West Side Story is one of the greatest musicals ever. Composer Leonard Bernstein easily matches the very best of Oscar and Hammerstein musicals with songs such as Maria, Tonight and Somewhere, but the inclusion of gang music with an edge and terrific latin numbers and orchestral interludes brings the whole experience to a level which has never been exceeded. In fact, several decades later, West Side Story is so popular that it has its own web-site at www.westsidestory.com. The story is based upon Romeo and Juliet with the Montague and Capulet families replaced by rival gangs, the Jets and Sharks, in New York's West Side. The Jets are white immigrants and the Sharks' members are Puerto Ricans, and this background is still totally relevant to the racial tensions in many big cities throughout the modern world.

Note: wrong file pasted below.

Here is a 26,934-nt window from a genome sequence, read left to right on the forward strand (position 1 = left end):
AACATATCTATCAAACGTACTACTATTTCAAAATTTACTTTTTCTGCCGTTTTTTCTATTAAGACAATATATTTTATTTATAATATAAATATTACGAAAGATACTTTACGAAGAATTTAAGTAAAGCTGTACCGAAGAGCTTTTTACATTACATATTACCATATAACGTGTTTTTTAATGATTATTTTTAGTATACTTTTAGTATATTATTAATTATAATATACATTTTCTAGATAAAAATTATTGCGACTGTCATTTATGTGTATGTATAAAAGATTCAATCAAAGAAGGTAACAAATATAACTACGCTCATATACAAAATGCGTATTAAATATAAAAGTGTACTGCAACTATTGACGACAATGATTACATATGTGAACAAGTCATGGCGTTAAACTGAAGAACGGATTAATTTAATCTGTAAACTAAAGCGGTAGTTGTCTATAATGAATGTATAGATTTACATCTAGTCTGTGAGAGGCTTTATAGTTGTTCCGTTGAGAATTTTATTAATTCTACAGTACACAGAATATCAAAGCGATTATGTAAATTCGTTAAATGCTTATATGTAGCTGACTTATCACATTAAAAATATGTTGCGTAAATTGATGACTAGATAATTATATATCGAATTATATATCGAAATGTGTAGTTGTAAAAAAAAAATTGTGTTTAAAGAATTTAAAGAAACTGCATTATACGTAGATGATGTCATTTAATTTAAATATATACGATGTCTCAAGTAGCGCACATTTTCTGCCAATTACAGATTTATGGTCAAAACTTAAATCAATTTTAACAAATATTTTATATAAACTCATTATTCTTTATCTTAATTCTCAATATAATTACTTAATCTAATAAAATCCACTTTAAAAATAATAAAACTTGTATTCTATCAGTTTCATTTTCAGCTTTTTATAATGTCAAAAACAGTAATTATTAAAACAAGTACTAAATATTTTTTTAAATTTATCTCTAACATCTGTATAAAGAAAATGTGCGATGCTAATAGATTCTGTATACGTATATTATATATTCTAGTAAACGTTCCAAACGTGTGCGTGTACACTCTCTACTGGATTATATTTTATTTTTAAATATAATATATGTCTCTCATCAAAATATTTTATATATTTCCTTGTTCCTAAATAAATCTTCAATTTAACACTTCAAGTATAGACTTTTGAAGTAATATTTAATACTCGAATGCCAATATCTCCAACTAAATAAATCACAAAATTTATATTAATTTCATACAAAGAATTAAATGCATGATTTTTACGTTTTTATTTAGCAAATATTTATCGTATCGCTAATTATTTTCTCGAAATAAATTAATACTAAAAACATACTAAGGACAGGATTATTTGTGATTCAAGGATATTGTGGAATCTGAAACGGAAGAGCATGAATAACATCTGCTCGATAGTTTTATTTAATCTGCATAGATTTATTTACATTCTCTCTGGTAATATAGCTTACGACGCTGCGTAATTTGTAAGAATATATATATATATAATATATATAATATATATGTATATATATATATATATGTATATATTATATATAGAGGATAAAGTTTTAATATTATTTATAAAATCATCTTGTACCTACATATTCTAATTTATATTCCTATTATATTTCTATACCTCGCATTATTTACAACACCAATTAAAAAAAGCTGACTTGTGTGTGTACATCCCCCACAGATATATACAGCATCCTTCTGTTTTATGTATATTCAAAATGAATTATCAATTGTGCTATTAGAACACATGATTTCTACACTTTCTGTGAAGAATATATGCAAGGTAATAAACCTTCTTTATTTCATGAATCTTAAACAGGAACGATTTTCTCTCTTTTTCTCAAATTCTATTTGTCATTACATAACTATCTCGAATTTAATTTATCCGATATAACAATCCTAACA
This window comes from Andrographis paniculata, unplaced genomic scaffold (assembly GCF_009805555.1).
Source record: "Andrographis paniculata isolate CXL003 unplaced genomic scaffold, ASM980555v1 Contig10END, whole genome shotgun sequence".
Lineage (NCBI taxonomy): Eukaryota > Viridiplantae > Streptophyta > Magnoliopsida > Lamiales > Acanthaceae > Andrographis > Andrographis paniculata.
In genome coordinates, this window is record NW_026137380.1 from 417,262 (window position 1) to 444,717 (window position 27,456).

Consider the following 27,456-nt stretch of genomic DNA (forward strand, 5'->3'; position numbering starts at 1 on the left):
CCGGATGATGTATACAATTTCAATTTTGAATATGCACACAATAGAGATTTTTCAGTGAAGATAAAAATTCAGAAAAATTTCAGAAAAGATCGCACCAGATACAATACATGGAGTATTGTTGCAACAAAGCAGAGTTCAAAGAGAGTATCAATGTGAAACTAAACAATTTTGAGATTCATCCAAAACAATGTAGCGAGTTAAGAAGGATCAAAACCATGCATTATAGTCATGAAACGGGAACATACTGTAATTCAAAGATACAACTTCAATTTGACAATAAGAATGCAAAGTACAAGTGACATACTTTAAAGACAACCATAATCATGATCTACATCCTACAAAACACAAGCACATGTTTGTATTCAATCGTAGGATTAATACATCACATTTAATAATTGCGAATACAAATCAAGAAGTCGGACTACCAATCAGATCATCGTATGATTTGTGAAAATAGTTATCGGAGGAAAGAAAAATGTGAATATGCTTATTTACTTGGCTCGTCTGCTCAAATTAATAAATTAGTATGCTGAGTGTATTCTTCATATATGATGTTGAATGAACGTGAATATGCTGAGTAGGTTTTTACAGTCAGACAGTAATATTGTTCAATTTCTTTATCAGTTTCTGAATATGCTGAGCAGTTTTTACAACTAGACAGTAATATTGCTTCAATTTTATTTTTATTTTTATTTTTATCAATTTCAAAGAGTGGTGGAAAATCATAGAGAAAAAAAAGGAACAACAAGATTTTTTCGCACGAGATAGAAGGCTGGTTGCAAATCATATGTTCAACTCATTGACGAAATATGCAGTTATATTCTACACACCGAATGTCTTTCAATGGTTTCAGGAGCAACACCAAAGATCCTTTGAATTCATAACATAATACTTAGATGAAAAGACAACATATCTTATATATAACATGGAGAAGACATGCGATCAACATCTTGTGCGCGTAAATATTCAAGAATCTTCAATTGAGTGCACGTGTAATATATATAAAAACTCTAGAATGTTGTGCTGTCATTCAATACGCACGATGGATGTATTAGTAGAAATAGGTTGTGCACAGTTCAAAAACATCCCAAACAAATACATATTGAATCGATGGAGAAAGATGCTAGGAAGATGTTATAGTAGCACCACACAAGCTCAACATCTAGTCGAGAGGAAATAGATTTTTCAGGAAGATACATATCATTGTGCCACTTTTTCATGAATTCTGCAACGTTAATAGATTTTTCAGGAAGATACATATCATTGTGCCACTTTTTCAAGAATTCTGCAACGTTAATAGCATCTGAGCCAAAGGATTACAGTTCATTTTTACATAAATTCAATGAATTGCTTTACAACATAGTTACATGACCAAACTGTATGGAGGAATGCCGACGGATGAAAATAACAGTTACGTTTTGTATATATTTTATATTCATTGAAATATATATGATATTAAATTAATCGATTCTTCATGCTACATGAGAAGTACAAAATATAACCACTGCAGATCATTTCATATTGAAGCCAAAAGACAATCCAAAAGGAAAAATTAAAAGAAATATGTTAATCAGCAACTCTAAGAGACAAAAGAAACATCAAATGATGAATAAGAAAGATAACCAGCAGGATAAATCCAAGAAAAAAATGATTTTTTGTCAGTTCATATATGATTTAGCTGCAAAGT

One of the particular hallmarks of this musical which raises it above others in the genre is that all the key components fit together so perfectly. Bernstein's music, the lyrics from Stephen Sondheim and the choreography from Jerome Robbins are so well integrated and complementary that it's as if the three great artists thought as one. The lyrics bring out all the longing of the central pair in love, they also emphasise the street-smart language of the West Side residents with cynical, teasing numbers like "America" and "Gee, Officer Krupke" bringing out racial and social issues. Sondheim frequently suggests swear words but wisely uses soundalike substitutes to get the ambience across without alienating his audience. The pacing and order of the songs is also perfectly judged, and even better than the stage version by swapping "Gee, Officer Krupke" and "Cool" into more natural positions.